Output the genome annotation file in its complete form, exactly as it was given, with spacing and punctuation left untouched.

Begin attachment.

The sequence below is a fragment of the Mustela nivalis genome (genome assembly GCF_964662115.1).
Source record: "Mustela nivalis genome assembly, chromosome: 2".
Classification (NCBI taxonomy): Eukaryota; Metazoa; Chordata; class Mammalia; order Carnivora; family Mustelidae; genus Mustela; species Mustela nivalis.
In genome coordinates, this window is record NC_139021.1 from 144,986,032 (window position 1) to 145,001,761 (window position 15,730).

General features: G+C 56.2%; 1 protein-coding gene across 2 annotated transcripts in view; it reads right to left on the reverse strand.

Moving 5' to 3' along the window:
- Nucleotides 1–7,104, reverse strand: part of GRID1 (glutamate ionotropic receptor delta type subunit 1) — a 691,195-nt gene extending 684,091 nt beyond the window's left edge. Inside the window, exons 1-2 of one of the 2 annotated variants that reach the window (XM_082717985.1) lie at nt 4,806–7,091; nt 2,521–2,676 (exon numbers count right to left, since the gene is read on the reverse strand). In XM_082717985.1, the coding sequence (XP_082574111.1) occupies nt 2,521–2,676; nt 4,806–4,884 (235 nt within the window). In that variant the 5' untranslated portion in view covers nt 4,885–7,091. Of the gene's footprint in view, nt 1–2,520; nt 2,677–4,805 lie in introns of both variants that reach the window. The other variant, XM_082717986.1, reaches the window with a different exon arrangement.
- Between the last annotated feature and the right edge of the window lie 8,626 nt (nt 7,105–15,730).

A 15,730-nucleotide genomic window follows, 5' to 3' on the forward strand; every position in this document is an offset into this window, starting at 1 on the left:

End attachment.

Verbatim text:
The sequence below is a fragment of the Mustela nivalis genome (genome assembly GCF_964662115.1).
Source record: "Mustela nivalis genome assembly, chromosome: 2".
Classification (NCBI taxonomy): Eukaryota; Metazoa; Chordata; class Mammalia; order Carnivora; family Mustelidae; genus Mustela; species Mustela nivalis.
In genome coordinates, this window is record NC_139021.1 from 144,986,032 (window position 1) to 145,001,761 (window position 15,730).

General features: G+C 56.2%; 1 protein-coding gene across 2 annotated transcripts in view; it reads right to left on the reverse strand.

Moving 5' to 3' along the window:
- Nucleotides 1–7,104, reverse strand: part of GRID1 (glutamate ionotropic receptor delta type subunit 1) — a 691,195-nt gene extending 684,091 nt beyond the window's left edge. Inside the window, exons 1-2 of one of the 2 annotated variants that reach the window (XM_082717985.1) lie at nt 4,806–7,091; nt 2,521–2,676 (exon numbers count right to left, since the gene is read on the reverse strand). In XM_082717985.1, the coding sequence (XP_082574111.1) occupies nt 2,521–2,676; nt 4,806–4,884 (235 nt within the window). In that variant the 5' untranslated portion in view covers nt 4,885–7,091. Of the gene's footprint in view, nt 1–2,520; nt 2,677–4,805 lie in introns of both variants that reach the window. The other variant, XM_082717986.1, reaches the window with a different exon arrangement.
- Between the last annotated feature and the right edge of the window lie 8,626 nt (nt 7,105–15,730).

A 15,730-nucleotide genomic window follows, 5' to 3' on the forward strand; every position in this document is an offset into this window, starting at 1 on the left: